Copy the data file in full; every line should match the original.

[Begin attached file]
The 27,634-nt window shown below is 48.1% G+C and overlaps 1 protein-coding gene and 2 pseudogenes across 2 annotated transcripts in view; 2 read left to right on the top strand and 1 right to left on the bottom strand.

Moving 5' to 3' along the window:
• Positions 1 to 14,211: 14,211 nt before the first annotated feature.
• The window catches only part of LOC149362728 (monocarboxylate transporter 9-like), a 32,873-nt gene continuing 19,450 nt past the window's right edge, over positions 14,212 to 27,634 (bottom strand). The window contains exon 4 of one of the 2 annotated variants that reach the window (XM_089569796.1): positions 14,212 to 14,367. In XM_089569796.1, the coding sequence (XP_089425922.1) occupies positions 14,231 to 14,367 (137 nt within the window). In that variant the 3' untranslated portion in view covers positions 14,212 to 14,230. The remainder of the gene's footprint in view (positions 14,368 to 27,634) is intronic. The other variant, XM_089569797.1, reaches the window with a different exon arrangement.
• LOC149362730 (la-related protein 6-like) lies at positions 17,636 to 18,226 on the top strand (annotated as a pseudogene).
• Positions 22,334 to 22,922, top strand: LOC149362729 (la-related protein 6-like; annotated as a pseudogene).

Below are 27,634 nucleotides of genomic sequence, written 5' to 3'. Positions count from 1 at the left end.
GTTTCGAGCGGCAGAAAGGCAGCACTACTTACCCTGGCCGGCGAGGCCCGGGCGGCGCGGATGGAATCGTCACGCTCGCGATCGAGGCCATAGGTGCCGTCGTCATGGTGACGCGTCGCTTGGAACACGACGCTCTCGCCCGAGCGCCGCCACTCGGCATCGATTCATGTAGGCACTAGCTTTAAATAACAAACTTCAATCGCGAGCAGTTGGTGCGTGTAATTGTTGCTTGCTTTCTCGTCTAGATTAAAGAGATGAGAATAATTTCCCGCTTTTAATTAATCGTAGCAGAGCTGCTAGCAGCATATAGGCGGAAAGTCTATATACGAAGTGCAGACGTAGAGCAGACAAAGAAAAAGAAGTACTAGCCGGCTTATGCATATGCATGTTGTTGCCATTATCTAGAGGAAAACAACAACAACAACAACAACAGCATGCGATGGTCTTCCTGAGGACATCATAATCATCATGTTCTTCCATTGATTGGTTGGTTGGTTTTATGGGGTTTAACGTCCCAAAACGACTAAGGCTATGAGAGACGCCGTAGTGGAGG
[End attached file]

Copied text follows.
The 27,634-nt window shown below is 48.1% G+C and overlaps 1 protein-coding gene and 2 pseudogenes across 2 annotated transcripts in view; 2 read left to right on the top strand and 1 right to left on the bottom strand.

Moving 5' to 3' along the window:
• Positions 1 to 14,211: 14,211 nt before the first annotated feature.
• The window catches only part of LOC149362728 (monocarboxylate transporter 9-like), a 32,873-nt gene continuing 19,450 nt past the window's right edge, over positions 14,212 to 27,634 (bottom strand). The window contains exon 4 of one of the 2 annotated variants that reach the window (XM_089569796.1): positions 14,212 to 14,367. In XM_089569796.1, the coding sequence (XP_089425922.1) occupies positions 14,231 to 14,367 (137 nt within the window). In that variant the 3' untranslated portion in view covers positions 14,212 to 14,230. The remainder of the gene's footprint in view (positions 14,368 to 27,634) is intronic. The other variant, XM_089569797.1, reaches the window with a different exon arrangement.
• LOC149362730 (la-related protein 6-like) lies at positions 17,636 to 18,226 on the top strand (annotated as a pseudogene).
• Positions 22,334 to 22,922, top strand: LOC149362729 (la-related protein 6-like; annotated as a pseudogene).

Below are 27,634 nucleotides of genomic sequence, written 5' to 3'. Positions count from 1 at the left end.
GTTTCGAGCGGCAGAAAGGCAGCACTACTTACCCTGGCCGGCGAGGCCCGGGCGGCGCGGATGGAATCGTCACGCTCGCGATCGAGGCCATAGGTGCCGTCGTCATGGTGACGCGTCGCTTGGAACACGACGCTCTCGCCCGAGCGCCGCCACTCGGCATCGATTCATGTAGGCACTAGCTTTAAATAACAAACTTCAATCGCGAGCAGTTGGTGCGTGTAATTGTTGCTTGCTTTCTCGTCTAGATTAAAGAGATGAGAATAATTTCCCGCTTTTAATTAATCGTAGCAGAGCTGCTAGCAGCATATAGGCGGAAAGTCTATATACGAAGTGCAGACGTAGAGCAGACAAAGAAAAAGAAGTACTAGCCGGCTTATGCATATGCATGTTGTTGCCATTATCTAGAGGAAAACAACAACAACAACAACAACAGCATGCGATGGTCTTCCTGAGGACATCATAATCATCATGTTCTTCCATTGATTGGTTGGTTGGTTTTATGGGGTTTAACGTCCCAAAACGACTAAGGCTATGAGAGACGCCGTAGTGGAGG